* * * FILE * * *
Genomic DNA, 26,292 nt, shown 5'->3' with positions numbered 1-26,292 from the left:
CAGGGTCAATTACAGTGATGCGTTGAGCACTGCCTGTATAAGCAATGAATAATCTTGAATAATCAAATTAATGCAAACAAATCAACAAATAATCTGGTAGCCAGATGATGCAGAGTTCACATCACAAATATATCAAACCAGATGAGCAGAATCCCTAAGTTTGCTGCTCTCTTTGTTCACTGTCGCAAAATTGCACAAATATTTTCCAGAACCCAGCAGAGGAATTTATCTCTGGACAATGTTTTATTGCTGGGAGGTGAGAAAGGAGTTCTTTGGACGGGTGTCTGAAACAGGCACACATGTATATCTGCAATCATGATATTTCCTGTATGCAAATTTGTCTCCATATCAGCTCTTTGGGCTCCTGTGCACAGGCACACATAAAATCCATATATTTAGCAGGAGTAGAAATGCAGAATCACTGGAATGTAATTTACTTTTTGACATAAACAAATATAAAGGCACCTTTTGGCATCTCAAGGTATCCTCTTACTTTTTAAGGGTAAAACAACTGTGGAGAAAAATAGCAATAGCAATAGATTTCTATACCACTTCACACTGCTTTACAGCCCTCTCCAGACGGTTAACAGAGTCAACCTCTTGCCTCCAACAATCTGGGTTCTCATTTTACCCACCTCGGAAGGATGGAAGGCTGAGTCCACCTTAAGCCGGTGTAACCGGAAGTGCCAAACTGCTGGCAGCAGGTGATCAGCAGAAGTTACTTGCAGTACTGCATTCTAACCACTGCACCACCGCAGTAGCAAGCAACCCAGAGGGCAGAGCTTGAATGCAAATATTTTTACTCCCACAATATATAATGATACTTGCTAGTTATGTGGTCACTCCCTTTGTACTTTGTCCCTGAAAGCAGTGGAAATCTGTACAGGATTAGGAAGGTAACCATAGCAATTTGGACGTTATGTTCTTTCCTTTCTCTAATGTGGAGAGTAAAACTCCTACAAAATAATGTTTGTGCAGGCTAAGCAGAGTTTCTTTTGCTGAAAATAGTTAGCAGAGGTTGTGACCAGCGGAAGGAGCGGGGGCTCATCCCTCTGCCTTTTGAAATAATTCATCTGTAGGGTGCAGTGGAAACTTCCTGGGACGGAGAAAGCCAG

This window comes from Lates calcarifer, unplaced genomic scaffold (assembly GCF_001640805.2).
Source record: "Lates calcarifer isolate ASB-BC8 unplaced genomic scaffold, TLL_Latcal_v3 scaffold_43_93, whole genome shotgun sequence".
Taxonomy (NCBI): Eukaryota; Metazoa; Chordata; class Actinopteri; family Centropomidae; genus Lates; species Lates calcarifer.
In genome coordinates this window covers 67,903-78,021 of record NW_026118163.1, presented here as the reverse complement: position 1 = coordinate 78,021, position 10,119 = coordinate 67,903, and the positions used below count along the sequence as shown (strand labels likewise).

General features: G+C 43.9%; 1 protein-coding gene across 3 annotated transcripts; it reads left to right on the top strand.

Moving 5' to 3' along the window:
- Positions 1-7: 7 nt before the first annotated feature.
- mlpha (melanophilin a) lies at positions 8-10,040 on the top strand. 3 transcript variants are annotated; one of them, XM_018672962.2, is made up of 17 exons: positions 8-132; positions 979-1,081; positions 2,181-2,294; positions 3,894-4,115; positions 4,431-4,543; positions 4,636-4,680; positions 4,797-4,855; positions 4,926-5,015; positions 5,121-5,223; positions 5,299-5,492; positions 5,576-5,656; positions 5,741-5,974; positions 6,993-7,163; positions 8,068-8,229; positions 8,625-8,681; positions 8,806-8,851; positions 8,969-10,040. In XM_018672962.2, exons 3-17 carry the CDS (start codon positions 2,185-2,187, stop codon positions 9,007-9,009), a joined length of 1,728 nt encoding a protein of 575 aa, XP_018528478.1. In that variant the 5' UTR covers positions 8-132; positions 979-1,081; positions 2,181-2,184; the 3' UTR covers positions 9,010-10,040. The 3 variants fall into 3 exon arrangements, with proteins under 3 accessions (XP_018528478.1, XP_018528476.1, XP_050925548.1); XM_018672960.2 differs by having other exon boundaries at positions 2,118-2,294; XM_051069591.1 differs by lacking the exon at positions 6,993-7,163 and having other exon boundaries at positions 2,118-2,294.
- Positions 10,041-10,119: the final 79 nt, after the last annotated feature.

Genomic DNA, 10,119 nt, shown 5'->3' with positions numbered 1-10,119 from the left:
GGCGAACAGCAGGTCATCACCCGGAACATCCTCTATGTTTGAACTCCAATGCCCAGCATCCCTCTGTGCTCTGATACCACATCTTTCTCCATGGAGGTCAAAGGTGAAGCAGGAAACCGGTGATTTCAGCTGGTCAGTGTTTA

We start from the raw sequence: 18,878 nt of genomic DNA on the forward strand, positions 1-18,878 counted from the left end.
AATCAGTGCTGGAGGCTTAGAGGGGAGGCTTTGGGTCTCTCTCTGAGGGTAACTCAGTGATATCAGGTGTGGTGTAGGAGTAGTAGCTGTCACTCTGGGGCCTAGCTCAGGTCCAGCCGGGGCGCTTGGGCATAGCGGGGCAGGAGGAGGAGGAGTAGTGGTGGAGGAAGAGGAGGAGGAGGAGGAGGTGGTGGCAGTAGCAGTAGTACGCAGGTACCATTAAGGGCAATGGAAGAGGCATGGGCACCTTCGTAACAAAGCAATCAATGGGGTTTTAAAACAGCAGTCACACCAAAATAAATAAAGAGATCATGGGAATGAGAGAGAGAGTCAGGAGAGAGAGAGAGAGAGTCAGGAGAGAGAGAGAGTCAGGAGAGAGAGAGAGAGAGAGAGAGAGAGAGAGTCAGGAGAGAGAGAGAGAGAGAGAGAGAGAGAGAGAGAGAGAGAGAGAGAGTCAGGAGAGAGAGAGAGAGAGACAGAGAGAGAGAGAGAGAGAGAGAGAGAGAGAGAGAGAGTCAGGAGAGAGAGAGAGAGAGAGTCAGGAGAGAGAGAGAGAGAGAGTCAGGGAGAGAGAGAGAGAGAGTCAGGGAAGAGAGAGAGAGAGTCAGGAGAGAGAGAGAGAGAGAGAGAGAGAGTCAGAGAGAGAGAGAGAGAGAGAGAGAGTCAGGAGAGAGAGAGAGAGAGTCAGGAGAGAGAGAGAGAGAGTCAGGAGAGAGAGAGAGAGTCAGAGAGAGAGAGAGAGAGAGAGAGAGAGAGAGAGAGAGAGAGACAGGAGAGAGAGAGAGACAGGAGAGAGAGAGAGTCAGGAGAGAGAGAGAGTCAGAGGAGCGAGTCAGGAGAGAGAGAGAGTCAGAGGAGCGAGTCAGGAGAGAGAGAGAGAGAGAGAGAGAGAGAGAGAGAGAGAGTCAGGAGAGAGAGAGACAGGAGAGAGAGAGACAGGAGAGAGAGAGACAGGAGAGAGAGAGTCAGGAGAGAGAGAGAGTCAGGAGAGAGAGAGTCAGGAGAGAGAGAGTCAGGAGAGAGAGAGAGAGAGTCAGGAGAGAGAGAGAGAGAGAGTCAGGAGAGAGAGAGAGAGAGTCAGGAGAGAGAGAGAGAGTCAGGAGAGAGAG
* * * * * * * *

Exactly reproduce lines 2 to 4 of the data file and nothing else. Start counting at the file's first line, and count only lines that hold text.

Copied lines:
CAGGGTCAATTACAGTGATGCGTTGAGCACTGCCTGTATAAGCAATGAATAATCTTGAATAATCAAATTAATGCAAACAAATCAACAAATAATCTGGTAGCCAGATGATGCAGAGTTCACATCACAAATATATCAAACCAGATGAGCAGAATCCCTAAGTTTGCTGCTCTCTTTGTTCACTGTCGCAAAATTGCACAAATATTTTCCAGAACCCAGCAGAGGAATTTATCTCTGGACAATGTTTTATTGCTGGGAGGTGAGAAAGGAGTTCTTTGGACGGGTGTCTGAAACAGGCACACATGTATATCTGCAATCATGATATTTCCTGTATGCAAATTTGTCTCCATATCAGCTCTTTGGGCTCCTGTGCACAGGCACACATAAAATCCATATATTTAGCAGGAGTAGAAATGCAGAATCACTGGAATGTAATTTACTTTTTGACATAAACAAATATAAAGGCACCTTTTGGCATCTCAAGGTATCCTCTTACTTTTTAAGGGTAAAACAACTGTGGAGAAAAATAGCAATAGCAATAGATTTCTATACCACTTCACACTGCTTTACAGCCCTCTCCAGACGGTTAACAGAGTCAACCTCTTGCCTCCAACAATCTGGGTTCTCATTTTACCCACCTCGGAAGGATGGAAGGCTGAGTCCACCTTAAGCCGGTGTAACCGGAAGTGCCAAACTGCTGGCAGCAGGTGATCAGCAGAAGTTACTTGCAGTACTGCATTCTAACCACTGCACCACCGCAGTAGCAAGCAACCCAGAGGGCAGAGCTTGAATGCAAATATTTTTACTCCCACAATATATAATGATACTTGCTAGTTATGTGGTCACTCCCTTTGTACTTTGTCCCTGAAAGCAGTGGAAATCTGTACAGGATTAGGAAGGTAACCATAGCAATTTGGACGTTATGTTCTTTCCTTTCTCTAATGTGGAGAGTAAAACTCCTACAAAATAATGTTTGTGCAGGCTAAGCAGAGTTTCTTTTGCTGAAAATAGTTAGCAGAGGTTGTGACCAGCGGAAGGAGCGGGGGCTCATCCCTCTGCCTTTTGAAATAATTCATCTGTAGGGTGCAGTGGAAACTTCCTGGGACGGAGAAAGCCAG

This window comes from Lates calcarifer, unplaced genomic scaffold (assembly GCF_001640805.2).
Source record: "Lates calcarifer isolate ASB-BC8 unplaced genomic scaffold, TLL_Latcal_v3 scaffold_43_93, whole genome shotgun sequence".